STAT 101 Lecture Notes - Lecture 3: Normal Distribution, Standard Deviation, Statistical Inference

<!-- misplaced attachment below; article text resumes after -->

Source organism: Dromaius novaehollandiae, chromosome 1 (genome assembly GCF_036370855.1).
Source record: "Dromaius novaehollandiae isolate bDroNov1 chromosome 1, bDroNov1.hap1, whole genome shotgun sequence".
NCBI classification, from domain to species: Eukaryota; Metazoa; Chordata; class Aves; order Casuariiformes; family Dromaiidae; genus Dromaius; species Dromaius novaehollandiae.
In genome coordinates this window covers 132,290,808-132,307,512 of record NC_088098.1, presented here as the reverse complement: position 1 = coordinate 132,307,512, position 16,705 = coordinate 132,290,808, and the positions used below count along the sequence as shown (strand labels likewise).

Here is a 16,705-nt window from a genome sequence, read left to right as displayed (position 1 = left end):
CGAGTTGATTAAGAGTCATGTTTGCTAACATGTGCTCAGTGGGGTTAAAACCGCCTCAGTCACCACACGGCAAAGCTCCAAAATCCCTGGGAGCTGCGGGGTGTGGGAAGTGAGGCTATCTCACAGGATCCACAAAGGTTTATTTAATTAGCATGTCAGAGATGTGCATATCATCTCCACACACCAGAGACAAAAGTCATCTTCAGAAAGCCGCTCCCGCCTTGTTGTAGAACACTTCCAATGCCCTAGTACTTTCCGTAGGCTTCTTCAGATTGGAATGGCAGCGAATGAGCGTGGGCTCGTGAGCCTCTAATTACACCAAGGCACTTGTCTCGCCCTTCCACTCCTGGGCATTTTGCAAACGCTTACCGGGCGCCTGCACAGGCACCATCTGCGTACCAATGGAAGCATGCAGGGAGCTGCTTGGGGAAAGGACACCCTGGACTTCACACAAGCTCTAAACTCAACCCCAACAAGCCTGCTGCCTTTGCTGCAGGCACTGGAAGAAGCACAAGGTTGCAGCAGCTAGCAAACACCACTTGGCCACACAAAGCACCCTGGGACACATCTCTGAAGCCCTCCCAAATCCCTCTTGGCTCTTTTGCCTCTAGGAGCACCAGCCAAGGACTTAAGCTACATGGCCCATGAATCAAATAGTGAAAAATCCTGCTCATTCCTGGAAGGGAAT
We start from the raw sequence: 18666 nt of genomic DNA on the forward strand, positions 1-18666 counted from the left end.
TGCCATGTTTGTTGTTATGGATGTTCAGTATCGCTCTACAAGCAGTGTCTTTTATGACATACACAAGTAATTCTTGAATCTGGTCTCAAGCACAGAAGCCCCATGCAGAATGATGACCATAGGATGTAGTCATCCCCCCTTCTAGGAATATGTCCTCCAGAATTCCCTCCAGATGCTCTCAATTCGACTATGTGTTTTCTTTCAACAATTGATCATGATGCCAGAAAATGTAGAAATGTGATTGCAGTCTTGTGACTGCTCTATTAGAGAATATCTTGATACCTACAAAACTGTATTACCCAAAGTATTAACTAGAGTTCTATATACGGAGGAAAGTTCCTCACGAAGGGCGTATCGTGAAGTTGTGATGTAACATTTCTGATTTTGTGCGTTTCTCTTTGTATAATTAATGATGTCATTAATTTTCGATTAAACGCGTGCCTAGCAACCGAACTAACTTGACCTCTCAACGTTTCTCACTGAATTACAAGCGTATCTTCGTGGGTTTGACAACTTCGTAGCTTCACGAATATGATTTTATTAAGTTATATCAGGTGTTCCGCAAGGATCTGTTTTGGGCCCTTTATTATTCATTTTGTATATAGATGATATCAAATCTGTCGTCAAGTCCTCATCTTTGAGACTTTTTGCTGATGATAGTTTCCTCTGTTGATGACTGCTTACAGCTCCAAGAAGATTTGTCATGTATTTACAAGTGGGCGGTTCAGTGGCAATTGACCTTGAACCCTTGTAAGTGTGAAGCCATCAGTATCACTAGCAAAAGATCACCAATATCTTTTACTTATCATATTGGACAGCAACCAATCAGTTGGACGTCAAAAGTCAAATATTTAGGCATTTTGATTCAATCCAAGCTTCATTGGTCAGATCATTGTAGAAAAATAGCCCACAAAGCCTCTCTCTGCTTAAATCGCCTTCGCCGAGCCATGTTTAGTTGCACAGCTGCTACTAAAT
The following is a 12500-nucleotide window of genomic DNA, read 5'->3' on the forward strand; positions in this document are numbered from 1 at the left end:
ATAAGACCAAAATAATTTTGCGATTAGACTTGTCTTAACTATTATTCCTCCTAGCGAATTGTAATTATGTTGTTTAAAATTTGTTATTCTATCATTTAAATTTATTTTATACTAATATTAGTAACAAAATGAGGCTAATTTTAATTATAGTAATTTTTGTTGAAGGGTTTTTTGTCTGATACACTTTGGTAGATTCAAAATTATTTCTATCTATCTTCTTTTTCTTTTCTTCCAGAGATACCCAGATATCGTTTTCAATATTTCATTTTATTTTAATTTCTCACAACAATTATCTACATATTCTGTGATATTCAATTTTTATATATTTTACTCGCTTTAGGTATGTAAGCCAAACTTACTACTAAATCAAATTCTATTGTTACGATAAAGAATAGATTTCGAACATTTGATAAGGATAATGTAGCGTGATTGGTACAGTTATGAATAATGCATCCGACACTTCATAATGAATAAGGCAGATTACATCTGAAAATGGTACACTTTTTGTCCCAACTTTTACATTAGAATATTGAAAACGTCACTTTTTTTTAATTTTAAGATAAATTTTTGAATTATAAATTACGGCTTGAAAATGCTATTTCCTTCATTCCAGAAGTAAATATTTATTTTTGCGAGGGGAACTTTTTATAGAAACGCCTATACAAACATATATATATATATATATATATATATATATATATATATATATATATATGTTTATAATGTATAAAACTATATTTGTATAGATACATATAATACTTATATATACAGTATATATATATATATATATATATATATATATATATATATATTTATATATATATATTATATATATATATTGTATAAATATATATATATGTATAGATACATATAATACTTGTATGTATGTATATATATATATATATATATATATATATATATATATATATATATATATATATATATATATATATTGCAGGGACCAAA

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Always plot your data: make a graph, usually a histogram, or a stemplot. Look for the overall pattern (shape, center, variability) and for striking deviations such as outliers. Calculate a numerical summary to briefly describe center and variability. Sometimes the overall pattern of a large number of observations is so regular that we can describe it by a smooth curve. Total area under curve equals one (or 100%) Area under curve between two values = proportion of population excepted in the interval. Both are used to describe center of density curve. Mean: point at which curve would balance if made of solid material. Median: point at which the area of the density curve is cut in half. Right: median < mean (longer tail, further the mean from median) In sum: where the tail"s direction, where"s mean. All normal curves have the same overall shape: symmetric, one central peaked, bell-shaped, mean=median.

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